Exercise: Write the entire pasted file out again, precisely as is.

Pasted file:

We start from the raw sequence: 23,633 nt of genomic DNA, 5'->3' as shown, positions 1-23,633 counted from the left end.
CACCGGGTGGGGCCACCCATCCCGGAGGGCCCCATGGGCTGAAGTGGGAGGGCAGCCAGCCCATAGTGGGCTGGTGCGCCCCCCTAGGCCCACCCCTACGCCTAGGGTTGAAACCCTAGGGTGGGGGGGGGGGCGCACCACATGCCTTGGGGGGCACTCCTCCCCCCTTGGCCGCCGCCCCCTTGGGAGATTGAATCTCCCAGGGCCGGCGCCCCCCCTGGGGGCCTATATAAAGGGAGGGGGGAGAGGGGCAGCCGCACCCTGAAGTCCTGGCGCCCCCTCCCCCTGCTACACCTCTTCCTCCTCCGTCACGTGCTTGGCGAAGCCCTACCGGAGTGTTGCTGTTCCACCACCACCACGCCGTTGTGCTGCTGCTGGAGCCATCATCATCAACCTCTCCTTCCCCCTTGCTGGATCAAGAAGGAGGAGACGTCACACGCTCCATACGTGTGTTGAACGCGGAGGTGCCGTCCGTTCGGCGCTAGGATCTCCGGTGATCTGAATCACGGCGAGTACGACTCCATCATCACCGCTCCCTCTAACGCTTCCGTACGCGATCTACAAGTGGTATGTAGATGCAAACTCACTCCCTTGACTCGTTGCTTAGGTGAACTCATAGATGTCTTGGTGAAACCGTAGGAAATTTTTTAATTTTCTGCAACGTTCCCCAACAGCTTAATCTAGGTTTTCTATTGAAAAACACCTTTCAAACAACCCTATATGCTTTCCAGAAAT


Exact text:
We start from the raw sequence: 23,633 nt of genomic DNA, 5'->3' as shown, positions 1-23,633 counted from the left end.
CACCGGGTGGGGCCACCCATCCCGGAGGGCCCCATGGGCTGAAGTGGGAGGGCAGCCAGCCCATAGTGGGCTGGTGCGCCCCCCTAGGCCCACCCCTACGCCTAGGGTTGAAACCCTAGGGTGGGGGGGGGGGCGCACCACATGCCTTGGGGGGCACTCCTCCCCCCTTGGCCGCCGCCCCCTTGGGAGATTGAATCTCCCAGGGCCGGCGCCCCCCCTGGGGGCCTATATAAAGGGAGGGGGGAGAGGGGCAGCCGCACCCTGAAGTCCTGGCGCCCCCTCCCCCTGCTACACCTCTTCCTCCTCCGTCACGTGCTTGGCGAAGCCCTACCGGAGTGTTGCTGTTCCACCACCACCACGCCGTTGTGCTGCTGCTGGAGCCATCATCATCAACCTCTCCTTCCCCCTTGCTGGATCAAGAAGGAGGAGACGTCACACGCTCCATACGTGTGTTGAACGCGGAGGTGCCGTCCGTTCGGCGCTAGGATCTCCGGTGATCTGAATCACGGCGAGTACGACTCCATCATCACCGCTCCCTCTAACGCTTCCGTACGCGATCTACAAGTGGTATGTAGATGCAAACTCACTCCCTTGACTCGTTGCTTAGGTGAACTCATAGATGTCTTGGTGAAACCGTAGGAAATTTTTTAATTTTCTGCAACGTTCCCCAACAGCTTAATCTAGGTTTTCTATTGAAAAACACCTTTCAAACAACCCTATATGCTTTCCAGAAAT